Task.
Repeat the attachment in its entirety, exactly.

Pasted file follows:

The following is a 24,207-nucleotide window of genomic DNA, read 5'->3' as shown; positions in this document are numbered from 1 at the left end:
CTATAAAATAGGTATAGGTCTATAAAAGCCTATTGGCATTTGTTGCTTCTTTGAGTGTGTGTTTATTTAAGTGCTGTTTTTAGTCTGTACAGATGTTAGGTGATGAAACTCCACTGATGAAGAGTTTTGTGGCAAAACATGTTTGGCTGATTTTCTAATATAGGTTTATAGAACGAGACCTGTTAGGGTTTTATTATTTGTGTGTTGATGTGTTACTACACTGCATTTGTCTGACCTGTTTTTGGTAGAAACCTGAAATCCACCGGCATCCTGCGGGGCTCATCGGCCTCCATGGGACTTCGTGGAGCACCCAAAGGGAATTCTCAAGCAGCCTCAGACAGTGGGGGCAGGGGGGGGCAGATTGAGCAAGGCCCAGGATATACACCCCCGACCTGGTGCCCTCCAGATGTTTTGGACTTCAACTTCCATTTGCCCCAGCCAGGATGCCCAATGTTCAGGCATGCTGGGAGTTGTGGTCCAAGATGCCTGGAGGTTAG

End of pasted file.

The following is a 24,207-nucleotide window of genomic DNA, read 5'->3' as shown; positions in this document are numbered from 1 at the left end:
CTATAAAATAGGTATAGGTCTATAAAAGCCTATTGGCATTTGTTGCTTCTTTGAGTGTGTGTTTATTTAAGTGCTGTTTTTAGTCTGTACAGATGTTAGGTGATGAAACTCCACTGATGAAGAGTTTTGTGGCAAAACATGTTTGGCTGATTTTCTAATATAGGTTTATAGAACGAGACCTGTTAGGGTTTTATTATTTGTGTGTTGATGTGTTACTACACTGCATTTGTCTGACCTGTTTTTGGTAGAAACCTGAAATCCACCGGCATCCTGCGGGGCTCATCGGCCTCCATGGGACTTCGTGGAGCACCCAAAGGGAATTCTCAAGCAGCCTCAGACAGTGGGGGCAGGGGGGGGCAGATTGAGCAAGGCCCAGGATATACACCCCCGACCTGGTGCCCTCCAGATGTTTTGGACTTCAACTTCCATTTGCCCCAGCCAGGATGCCCAATGTTCAGGCATGCTGGGAGTTGTGGTCCAAGATGCCTGGAGGTTAG